Some may argue that video surveillance in the workplace can be an invasion of privacy. However, as long as employee privacy is respected and existing surveillance laws are abided by, it can actually benefit both the employer and employees. Aside from decreasing misconduct and increasing safety, workplace surveillance has its advantages.
Employee theft, also known as “shrinkage,” is a growing problem for businesses. It is a bigger threat than identity theft and cyber fraud according to the FBI. In addition, fraud by employees is still a major issue, mainly for businesses in the financial and retail sector.
Video surveillance systems work to combat these issues, providing a way to keep a watchful eye over employees while producing video evidence when necessary.
Businesses thrive on success and profits, therefore, anything that can increase productivity and improve operations is good thing. Installing security cameras in the workplace influences employees to stay on task, thus, plays a role in productivity and efficiency.
Security cameras not only safeguard the business, but work to keep employees safe and protected. An effective surveillance system will help deter intruders and provide video evidence should a break-in or other incident occur. Security cameras can also monitor the different visitors your business has throughout the day.
Workplace safety is expected and non-negotiable. All employees should feel safe in the workplace and security cameras can enhance that feeling. When safety measures are blatantly disregarded, management can review these instances and deal with them accordingly to prevent any unnecessary accidents in the future.
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When it comes to surveillance and privacy, individual views can vary drastically. While some may see surveillance as a violation of privacy, others may see it as a necessity in terms of safety. Then there are individuals who fall somewhere in between on the spectrum, basing their views on circumstance and perceived benefit.
According a recent Pew Research Center study, which surveyed 461 adult participants, plus nine online focus groups of 80 participants, it seems that most Americans would sacrifice their privacy in certain situations based on whether the outcome would be advantageous to them.
The participants were given proposed scenarios where some sort of surveillance or privacy was pushed for a supposed benefit. For example, one scenario posed was that of workplace surveillance. After a string of workplace thefts, the business was to install security cameras with facial recognition technology to identify the thieves, as well as use footage to measure employee attendance and performance. A majority of the participants found this acceptable (54%), some disagreed (24%), and others said ‘it depends’ (21%).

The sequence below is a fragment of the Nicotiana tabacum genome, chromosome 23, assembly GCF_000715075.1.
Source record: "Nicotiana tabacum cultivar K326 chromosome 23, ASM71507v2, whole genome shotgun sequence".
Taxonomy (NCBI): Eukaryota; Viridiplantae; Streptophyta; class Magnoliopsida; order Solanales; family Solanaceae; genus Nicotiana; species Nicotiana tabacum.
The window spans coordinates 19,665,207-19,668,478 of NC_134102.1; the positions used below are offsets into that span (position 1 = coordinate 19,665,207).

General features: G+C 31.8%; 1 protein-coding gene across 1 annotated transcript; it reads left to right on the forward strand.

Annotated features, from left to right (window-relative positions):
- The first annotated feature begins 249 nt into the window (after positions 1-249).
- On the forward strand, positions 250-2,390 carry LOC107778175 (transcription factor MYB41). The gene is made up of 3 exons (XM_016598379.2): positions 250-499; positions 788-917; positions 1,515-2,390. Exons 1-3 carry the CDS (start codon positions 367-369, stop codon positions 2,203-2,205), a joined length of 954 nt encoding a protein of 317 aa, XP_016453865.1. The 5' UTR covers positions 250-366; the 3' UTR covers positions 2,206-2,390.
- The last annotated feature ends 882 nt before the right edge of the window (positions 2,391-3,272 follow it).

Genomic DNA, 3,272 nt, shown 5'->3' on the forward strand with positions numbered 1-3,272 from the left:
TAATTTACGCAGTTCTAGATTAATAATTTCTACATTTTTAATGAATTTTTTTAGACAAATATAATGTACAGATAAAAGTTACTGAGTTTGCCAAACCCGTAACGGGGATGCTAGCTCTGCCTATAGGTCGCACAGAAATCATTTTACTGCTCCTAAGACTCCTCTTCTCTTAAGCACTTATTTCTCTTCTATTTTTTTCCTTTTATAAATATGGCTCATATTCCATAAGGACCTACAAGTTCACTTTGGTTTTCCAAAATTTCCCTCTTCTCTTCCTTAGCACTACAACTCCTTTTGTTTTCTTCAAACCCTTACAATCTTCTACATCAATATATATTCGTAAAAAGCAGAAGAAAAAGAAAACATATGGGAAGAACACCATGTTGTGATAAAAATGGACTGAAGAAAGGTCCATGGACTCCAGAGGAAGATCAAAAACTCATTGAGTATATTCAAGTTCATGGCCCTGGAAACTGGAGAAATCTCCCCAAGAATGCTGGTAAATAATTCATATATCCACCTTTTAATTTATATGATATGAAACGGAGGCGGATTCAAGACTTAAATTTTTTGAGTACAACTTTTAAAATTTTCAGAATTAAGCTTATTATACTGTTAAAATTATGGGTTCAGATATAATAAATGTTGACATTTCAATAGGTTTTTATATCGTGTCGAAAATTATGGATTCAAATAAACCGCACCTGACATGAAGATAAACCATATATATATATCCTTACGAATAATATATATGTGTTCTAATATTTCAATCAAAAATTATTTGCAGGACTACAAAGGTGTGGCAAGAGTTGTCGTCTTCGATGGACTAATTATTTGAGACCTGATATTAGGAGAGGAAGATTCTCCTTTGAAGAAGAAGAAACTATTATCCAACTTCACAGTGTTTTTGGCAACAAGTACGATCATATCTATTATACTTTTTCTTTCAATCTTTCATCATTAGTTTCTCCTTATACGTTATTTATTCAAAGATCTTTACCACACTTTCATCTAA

Another scenario was related to loyalty cards for retail stores. These cards would track purchases for special discounts. Almost half of the participants found it acceptable (47%) while almost a third found it unacceptable (32%). When it came to a “smart thermostat” that would monitor movements within the home, most participants found it unacceptable (55%) than acceptable (27%).
As you can tell, the less personal the surveillance, the more acceptable it seems to be perceived. However, most are still wary about disclosing personal information, and even more concerned about what happens to their information thereafter. The threat of spam, targeted ads, and the potential for data breaches, as we have seen lately, makes most hesitant to let their guard down.
All in all, the consensus when it comes to surveillance and privacy matters is “it depends.” Based on an individual’s trust of the company or business and his/her perception of risk and benefit, the person will decide whether or not it’s worth it. This type of conditional acceptance shows that it can be hard to predict whether certain surveillance measures will be tolerated.
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